Taking Passover seriously here in Pinsk meant going to temple every day for eight days and doing your best to be observant as to what is known as being “kosher for Passover”. I know to a lot of you this might seem really quite burdensome or even perhaps unnecessary, but the effect of even trying to play it straight has its pluses as well. The exclusion of grains and bread from your diet is actually not a bad weight loss technique for one, the enforced time off from work is really awfully nice on your body and finally, there is this amazing feeling of nostalgia when one actually makes it to the finish line. I really enjoyed that last Passover torah reading yesterday morning. Probably this was simply like coming to the end of any project and getting the chance of experiencing the relief from the burden. It is an emotional relies and a good one. But also, that last day’s reading is connected to the saying of a yortzite,a memorial prayer for the dead, for a family member so I had a chance to say a prayer for my mother who died a little over a year ago. You know it is funny but when I actually got the news I didn’t have any sort of difficult reaction. I mean, it hurt, but I didn’t cry. But in temple on the eight day of Passover, I really could not hold back the tears during my reading. And when 90-year-old Chaim read the brucha for all of us, his voice so full of pain, I couldn’t help losing it all over again. Even as I write these words I am re-experiencing this moment.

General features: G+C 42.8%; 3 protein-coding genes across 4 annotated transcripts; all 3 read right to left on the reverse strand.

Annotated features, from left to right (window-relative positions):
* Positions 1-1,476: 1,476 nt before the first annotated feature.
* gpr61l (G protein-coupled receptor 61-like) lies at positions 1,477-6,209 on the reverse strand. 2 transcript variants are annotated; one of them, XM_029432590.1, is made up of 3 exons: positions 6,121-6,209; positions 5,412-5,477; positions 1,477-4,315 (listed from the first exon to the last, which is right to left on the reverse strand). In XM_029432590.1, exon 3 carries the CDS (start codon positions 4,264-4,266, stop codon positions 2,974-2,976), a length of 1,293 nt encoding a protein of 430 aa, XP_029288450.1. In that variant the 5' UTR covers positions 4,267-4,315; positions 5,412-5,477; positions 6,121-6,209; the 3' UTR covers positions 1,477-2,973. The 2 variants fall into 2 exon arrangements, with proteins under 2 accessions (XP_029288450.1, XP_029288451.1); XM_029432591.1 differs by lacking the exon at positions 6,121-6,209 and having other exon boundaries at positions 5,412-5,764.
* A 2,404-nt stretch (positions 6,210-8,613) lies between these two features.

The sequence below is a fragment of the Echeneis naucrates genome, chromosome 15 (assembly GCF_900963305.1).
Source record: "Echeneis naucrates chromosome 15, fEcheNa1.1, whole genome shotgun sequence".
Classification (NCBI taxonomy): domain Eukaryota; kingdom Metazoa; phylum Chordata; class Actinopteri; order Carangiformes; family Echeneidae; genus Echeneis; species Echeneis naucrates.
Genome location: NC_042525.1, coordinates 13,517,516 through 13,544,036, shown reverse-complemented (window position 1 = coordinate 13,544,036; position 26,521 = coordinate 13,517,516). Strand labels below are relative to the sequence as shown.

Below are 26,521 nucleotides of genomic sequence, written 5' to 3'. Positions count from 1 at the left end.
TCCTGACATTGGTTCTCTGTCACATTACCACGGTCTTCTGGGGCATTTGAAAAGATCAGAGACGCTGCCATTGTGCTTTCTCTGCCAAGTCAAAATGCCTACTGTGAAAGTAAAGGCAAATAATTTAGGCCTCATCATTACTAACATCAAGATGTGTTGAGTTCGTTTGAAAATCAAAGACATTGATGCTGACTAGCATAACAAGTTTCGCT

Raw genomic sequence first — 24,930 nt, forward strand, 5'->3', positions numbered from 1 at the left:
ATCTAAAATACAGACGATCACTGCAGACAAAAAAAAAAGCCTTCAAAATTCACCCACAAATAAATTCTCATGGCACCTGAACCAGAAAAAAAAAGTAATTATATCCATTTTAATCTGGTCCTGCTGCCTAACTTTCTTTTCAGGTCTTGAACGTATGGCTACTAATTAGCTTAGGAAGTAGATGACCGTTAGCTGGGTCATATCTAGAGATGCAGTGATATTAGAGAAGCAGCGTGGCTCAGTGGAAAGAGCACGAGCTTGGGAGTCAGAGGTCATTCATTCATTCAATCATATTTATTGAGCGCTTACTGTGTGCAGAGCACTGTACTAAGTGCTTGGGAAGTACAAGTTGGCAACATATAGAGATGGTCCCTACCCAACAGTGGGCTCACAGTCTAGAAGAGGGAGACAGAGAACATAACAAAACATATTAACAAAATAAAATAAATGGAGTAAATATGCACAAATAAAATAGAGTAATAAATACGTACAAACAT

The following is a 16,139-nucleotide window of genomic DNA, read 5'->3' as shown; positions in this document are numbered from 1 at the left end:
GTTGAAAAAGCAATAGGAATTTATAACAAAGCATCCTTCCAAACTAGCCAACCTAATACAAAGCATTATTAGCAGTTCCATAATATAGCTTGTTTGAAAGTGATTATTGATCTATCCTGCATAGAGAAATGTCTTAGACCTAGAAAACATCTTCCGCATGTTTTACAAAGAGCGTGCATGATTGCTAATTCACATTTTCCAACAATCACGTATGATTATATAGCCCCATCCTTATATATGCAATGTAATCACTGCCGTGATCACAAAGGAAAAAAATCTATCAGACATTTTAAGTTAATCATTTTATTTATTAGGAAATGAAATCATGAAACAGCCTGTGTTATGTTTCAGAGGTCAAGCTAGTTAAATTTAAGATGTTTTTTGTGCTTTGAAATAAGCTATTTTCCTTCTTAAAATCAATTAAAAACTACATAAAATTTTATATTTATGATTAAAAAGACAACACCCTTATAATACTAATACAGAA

We are so short with each other and ourselves and there is no time to really live your life all the way up, as Hemingway was want to speak of it. So I really can’t say in any way that I minded the extra work and obligations. It all in fact really does have great spiritual value and in the end, just like achieving a solid and unbroken ride up a tall hill on your bike, there is the down to enjoy and the feeling of release and freedom that comes with it. No matter how hard core you want to be about it, that’s what Passover and the story of the Jews becoming free from Egypt is all about. I guess you really are just supposed to take it for what it is worth- And to remember to listen to the birds and read the writing on the wall.

I had about 45 minutes to proof read this, and finished at...13 minutes to sundown. And that folks, is the end of my work week. Believe me, it feels really good to have gotten this all done on time. Now I get to rest.

Good Shabbos to all.

More soon…